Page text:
If The Shoe Fits 1981
Tate
© Richard Deacon

Explore more sculptures inspired by clothing

Art vs. fashion

Artists sometimes also design clothing. The patterns and shapes used in art becomes fashion in the hands of Sonia Delaunay and Yayoi Kusama. Delaunay is well-known for her colourful abstract paintings. She also designed clothes which combine the geometric shapes of her abstract art with fashion.

Sonia Delaunay Electric Prisms

Sonia Delaunay Electric Prisms 1913
Davis Museum at Wellesley College, Wellesley, MA
Gift of Mr. Theodore Racoosin
© Pracusa 2014083

A Sonia Delaunay costume

Wearing the Pierrot-Éclair costume designed by Sonia Delaunay, on the set of René Le Somptier’s film Le P’tit Parigot 1926
© Bibliothèque nationale de France, Paris

Yayoi Kusama is often referred to as the ‘princess of the polka dot’. This is because much of her artwork features dots or spots. In the late 1960s she began to paint dots directly onto people. The next logical step was to translate the shapes and forms from her artworks into clothing, so she set up her own fashion label. People could become walking artworks!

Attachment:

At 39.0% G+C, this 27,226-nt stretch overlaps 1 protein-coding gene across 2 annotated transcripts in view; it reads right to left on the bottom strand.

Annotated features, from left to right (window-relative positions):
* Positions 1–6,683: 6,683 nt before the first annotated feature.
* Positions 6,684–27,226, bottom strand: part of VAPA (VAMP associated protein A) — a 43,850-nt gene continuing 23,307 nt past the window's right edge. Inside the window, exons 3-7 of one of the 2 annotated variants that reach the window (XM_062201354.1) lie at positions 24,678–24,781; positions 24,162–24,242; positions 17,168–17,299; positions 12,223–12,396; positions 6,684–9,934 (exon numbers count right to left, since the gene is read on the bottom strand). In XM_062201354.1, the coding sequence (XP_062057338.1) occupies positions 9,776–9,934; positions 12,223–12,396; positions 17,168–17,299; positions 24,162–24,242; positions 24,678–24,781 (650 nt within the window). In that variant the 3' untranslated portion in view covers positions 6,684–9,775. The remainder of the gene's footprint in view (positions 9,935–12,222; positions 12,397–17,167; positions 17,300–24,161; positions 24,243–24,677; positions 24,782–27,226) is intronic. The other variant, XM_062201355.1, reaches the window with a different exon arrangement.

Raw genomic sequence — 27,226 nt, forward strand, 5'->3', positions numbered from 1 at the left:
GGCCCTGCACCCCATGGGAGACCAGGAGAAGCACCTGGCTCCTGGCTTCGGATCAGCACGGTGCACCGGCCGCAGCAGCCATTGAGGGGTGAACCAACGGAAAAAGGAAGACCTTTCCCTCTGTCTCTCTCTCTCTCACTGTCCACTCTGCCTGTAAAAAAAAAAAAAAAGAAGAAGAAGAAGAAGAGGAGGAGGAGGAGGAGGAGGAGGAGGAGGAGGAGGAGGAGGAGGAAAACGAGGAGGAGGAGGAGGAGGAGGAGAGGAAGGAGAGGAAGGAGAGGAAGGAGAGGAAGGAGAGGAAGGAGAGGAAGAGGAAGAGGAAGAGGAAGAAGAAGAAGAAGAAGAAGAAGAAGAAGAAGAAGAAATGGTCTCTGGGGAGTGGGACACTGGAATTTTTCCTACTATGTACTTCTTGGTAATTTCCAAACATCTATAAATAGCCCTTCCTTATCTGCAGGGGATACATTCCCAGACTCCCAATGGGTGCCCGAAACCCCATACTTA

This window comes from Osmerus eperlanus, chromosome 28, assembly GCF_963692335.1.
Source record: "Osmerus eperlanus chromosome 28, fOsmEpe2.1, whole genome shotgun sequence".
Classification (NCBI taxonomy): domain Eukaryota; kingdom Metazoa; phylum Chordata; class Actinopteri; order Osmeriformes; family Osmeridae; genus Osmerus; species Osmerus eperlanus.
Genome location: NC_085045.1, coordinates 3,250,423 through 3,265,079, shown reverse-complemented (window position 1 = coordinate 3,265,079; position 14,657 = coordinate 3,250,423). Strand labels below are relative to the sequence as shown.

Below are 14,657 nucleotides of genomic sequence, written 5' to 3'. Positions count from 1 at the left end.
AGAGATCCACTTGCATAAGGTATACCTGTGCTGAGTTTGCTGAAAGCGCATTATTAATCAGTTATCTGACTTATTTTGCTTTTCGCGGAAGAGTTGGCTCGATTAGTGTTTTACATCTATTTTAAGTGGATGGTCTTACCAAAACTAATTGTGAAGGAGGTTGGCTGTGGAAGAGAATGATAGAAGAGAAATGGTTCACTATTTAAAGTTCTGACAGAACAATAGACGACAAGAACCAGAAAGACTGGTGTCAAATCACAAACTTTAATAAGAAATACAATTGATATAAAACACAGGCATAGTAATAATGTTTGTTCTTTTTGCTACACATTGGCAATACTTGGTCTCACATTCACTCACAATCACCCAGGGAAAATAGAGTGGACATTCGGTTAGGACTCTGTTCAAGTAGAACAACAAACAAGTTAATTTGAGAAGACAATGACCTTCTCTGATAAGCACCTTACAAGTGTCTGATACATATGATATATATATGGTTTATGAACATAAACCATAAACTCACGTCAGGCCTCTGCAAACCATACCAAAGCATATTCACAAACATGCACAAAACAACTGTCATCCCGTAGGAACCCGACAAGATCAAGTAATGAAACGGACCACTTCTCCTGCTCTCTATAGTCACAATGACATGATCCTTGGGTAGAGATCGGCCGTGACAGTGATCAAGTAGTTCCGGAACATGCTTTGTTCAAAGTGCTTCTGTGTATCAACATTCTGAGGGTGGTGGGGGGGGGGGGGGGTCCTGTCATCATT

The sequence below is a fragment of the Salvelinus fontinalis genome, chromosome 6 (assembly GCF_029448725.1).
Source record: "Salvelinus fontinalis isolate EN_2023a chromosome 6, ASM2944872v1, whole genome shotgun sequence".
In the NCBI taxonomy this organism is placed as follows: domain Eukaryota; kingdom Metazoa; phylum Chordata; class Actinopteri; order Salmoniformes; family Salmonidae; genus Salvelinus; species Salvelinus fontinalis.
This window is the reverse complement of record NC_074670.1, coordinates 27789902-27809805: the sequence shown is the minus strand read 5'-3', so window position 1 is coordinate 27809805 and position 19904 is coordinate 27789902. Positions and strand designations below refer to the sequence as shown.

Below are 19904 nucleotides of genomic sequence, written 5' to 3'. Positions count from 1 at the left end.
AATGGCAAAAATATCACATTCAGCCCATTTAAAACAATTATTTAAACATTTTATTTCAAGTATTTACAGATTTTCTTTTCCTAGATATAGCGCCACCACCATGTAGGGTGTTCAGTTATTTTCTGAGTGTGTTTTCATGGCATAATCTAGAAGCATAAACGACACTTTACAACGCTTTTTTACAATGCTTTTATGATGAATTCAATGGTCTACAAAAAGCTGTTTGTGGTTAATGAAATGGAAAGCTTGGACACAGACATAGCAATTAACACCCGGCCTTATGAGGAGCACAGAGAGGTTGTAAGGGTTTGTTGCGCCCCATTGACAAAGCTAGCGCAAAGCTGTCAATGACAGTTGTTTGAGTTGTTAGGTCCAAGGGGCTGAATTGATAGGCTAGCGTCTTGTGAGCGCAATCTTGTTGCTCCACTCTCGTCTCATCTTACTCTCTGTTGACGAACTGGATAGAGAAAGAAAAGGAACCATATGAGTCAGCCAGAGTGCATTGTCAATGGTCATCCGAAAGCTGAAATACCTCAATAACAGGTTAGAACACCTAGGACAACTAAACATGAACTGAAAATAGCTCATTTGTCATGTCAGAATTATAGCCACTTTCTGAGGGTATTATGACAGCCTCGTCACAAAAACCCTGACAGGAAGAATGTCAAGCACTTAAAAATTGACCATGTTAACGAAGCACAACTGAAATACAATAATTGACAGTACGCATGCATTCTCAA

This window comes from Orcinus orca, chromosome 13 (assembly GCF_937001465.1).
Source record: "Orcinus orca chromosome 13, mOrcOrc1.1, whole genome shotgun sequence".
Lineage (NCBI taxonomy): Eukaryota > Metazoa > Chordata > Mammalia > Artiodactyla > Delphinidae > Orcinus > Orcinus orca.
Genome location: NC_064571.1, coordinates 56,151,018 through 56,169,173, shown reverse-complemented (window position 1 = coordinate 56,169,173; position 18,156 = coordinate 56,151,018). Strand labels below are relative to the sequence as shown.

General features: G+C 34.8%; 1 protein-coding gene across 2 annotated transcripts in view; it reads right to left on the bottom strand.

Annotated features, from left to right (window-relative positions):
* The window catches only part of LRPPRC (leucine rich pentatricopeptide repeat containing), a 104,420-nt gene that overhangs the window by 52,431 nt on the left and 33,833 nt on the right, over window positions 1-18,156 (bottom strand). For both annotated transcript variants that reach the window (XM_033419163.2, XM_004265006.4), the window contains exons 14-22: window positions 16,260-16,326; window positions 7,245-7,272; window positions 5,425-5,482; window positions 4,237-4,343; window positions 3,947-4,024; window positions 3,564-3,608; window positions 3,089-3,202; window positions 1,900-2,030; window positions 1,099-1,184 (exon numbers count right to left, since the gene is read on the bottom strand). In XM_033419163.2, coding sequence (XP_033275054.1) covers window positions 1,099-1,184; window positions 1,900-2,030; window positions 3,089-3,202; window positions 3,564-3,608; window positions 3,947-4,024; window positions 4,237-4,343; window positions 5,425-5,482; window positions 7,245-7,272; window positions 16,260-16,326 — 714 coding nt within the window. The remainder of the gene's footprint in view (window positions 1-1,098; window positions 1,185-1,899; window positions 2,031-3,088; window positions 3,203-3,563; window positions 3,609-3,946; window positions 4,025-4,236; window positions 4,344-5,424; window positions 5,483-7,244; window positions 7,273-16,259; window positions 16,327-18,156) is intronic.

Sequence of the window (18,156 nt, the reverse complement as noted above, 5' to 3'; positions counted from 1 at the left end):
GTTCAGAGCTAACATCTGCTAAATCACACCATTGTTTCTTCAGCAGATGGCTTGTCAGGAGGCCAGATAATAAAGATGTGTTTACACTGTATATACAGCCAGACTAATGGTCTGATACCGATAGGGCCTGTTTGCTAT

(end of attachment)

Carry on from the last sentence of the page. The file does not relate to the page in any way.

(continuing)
Yayoi Kusama posing at her Aggregation: One Thousand Boats show installation in the Gertrude Stein Gallery, New York 1963

Yayoi Kusama posing at her Aggregation: One Thousand Boats show installation in the Gertrude Stein Gallery, New York 1963

Yayoi Kusama wearing an outfit from her collection

© Yayoi Kusama/ Yayoi Kusama Studio, Inc

have a go

We’ve pulled together some thoughts to help you get started researching clothing as a theme:

  • What clothing and accessories reflect your interests and character? Document these using photographs, video or sketches and use these to create a self-portrait. This could be a representational self-portrait like Peter Blake’s Self-Portrait with Badges or a ‘virtual’ self-portrait using photographs and notes.
  • What does clothing say about other people? Do you ever try and imagine someone else’s life or character by what they’re wearing?
  • Research depictions of people in the media. Explore how clothes are used to create stereotypes
  • Look again at Rebecca Horns’s body sculptures. Design an item of clothing or outift that gives you superpowers!
  • Research patterns, shapes, and textures found in clothing and use them as the starting point for an abstract painting or sculpture.
  • Explore clothing in Tate’s collection for inspiration).
  • How could you use fashion to inspire an art project? Create a fashion range based on artworks
  • Show us your art! Use the Tate Collectives Showcase to store and share your ideas and art.